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Federal Way mayor reaching out to seniors and restaurants during coronavirus

Testing for coronavirus continues to be slow in the U.S. (Getty Images)

The coronavirus is impacting every single person across Washington state, both directly and indirectly. We’re not just talking about a public health crisis; it’s also hurting the economy. We’ve been checking in with cities large and small all across the region, from Kent and Covington to Mill Creek.

Jim Ferrell, the mayor of Federal Way, joined the Jason Rantz Show on KTTH to discuss how his city coping with the outbreak, especially with regards to seniors and restaurants losing business.

“Coronavirus hits people who are susceptible and have age issues; we’ve got a number of senior housing facilities in Federal Way, and we’ve been reaching out to quite a number of them to make sure that they have everything they need, and make sure the lines of communication are open and doing everything we can,” Ferrell said.

Is he getting the sense that folks are taking the self-distancing seriously, whether it’s individuals or just businesses allowing for options like telecommuting?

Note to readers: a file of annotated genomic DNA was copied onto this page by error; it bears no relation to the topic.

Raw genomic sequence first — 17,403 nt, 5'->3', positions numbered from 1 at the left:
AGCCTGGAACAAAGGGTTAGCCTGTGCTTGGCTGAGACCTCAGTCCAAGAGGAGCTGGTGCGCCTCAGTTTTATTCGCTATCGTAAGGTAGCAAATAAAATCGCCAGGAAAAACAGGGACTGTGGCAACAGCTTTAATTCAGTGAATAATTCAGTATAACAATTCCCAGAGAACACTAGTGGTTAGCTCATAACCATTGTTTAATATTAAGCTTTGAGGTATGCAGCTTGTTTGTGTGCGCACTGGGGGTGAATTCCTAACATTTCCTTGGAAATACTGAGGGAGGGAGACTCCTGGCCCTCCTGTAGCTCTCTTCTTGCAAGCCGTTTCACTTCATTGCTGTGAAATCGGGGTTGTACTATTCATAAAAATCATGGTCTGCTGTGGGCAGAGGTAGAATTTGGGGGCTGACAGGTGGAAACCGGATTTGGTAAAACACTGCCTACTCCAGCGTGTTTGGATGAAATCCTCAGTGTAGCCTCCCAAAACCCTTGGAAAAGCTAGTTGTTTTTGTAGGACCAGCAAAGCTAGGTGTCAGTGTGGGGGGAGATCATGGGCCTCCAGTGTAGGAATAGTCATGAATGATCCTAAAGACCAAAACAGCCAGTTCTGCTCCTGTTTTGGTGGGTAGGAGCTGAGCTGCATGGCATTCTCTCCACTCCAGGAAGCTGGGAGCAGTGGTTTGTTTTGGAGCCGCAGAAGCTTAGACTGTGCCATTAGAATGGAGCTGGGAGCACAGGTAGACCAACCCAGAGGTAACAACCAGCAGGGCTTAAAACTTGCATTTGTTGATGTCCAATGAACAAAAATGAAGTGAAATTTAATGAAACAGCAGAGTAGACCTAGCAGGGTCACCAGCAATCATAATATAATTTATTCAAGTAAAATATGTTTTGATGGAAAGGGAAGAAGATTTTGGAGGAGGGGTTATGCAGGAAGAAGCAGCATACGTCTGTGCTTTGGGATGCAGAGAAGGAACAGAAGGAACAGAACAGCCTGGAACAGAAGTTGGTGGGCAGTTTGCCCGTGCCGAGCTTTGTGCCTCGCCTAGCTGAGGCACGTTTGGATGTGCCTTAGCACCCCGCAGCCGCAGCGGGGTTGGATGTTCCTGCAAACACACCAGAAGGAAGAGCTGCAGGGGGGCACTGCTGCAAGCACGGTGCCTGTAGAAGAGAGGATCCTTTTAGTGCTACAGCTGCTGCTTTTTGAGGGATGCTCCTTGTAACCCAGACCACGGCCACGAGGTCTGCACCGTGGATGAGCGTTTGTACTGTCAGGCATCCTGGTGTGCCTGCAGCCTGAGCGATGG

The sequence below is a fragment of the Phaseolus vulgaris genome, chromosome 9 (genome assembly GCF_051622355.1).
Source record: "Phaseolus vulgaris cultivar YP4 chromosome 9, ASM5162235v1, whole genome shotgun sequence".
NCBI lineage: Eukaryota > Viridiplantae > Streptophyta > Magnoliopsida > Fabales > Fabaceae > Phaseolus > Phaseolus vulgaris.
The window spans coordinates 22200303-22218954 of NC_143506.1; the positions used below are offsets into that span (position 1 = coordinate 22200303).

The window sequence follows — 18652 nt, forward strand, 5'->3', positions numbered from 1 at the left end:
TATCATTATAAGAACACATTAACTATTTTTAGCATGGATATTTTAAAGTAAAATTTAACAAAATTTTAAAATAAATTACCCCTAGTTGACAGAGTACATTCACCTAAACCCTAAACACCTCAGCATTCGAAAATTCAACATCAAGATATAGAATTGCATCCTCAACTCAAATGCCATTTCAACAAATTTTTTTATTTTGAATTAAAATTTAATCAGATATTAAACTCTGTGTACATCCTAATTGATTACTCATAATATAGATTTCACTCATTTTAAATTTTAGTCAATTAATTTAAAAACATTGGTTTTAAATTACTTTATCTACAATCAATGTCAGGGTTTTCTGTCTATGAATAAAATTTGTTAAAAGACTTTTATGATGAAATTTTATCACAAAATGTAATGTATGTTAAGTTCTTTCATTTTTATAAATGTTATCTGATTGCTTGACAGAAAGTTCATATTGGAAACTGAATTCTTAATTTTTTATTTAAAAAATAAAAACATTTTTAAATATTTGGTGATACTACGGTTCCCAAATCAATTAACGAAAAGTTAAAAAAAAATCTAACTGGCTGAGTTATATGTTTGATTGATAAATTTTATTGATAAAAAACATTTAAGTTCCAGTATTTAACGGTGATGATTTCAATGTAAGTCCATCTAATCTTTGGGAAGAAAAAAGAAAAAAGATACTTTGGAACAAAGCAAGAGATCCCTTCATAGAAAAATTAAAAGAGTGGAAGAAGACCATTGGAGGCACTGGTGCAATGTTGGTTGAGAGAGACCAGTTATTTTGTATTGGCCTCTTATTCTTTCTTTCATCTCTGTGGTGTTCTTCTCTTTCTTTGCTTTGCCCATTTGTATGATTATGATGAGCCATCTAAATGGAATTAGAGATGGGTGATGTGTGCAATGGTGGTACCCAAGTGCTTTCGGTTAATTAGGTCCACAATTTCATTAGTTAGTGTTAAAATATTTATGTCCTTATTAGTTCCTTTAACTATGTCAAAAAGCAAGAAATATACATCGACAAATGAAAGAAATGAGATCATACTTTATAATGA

“Yeah, people are taking it very seriously. I think they understand. I think there’s a great deal of information out there in the media, and local governments are taking it very seriously. Here in the city of Federal Way, everybody that can telecommute is doing so.”

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“But I also think it’s important that city operations stay up and running to help the people of the community.”

Economically, people are going to be hurting, particularly restaurants in Federal Way. Is there anything being done to help them out at this point?

“We’ve got a great economic development team in place here at the city, and we have visited a couple of dozen restaurants around our community, and every restaurant, barbershop we can get to to talk to those folks and really connect them not only to the information, but also the services and help them navigate, whether it’s SBA loans or loans from other organizations,” he said.

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“Frankly, hearing the governor talk about the micro loans and putting out that $5 million reserve fund, I think is a great idea. I think one of the things that is actually fairly historic … is there’s a one year moratorium on having to pay back the SBA loans, which is unheard of.”

Since many restaurants are closing, Federal Way is also trying to help the employees find work.

“Since you’ve got these sit-down restaurants that are closing, one of things we’re doing is try to help those folks that are temporarily laid off get over to the grocery industry who actually are in the process of hiring.”

Listen to the Jason Rantz Show weekday afternoons from 3-6 p.m. on KTTH 770 AM. Subscribe to the podcast here.

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